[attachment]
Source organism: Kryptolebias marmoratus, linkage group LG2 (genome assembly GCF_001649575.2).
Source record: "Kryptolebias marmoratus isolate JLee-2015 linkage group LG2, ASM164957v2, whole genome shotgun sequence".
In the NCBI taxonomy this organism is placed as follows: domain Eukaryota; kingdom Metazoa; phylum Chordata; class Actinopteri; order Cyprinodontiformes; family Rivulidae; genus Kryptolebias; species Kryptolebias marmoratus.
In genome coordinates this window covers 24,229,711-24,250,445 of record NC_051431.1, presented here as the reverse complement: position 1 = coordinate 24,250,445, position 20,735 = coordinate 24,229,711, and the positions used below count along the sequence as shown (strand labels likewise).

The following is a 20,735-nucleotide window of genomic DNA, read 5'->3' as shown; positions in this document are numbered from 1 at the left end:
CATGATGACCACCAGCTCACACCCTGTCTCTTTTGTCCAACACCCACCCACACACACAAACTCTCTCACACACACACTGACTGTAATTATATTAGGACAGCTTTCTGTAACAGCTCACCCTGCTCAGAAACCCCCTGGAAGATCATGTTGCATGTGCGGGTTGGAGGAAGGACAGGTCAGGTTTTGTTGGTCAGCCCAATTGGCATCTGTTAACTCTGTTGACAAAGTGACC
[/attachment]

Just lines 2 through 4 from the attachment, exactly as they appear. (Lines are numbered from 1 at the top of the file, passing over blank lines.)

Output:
Source record: "Kryptolebias marmoratus isolate JLee-2015 linkage group LG2, ASM164957v2, whole genome shotgun sequence".
In the NCBI taxonomy this organism is placed as follows: domain Eukaryota; kingdom Metazoa; phylum Chordata; class Actinopteri; order Cyprinodontiformes; family Rivulidae; genus Kryptolebias; species Kryptolebias marmoratus.
In genome coordinates this window covers 24,229,711-24,250,445 of record NC_051431.1, presented here as the reverse complement: position 1 = coordinate 24,250,445, position 20,735 = coordinate 24,229,711, and the positions used below count along the sequence as shown (strand labels likewise).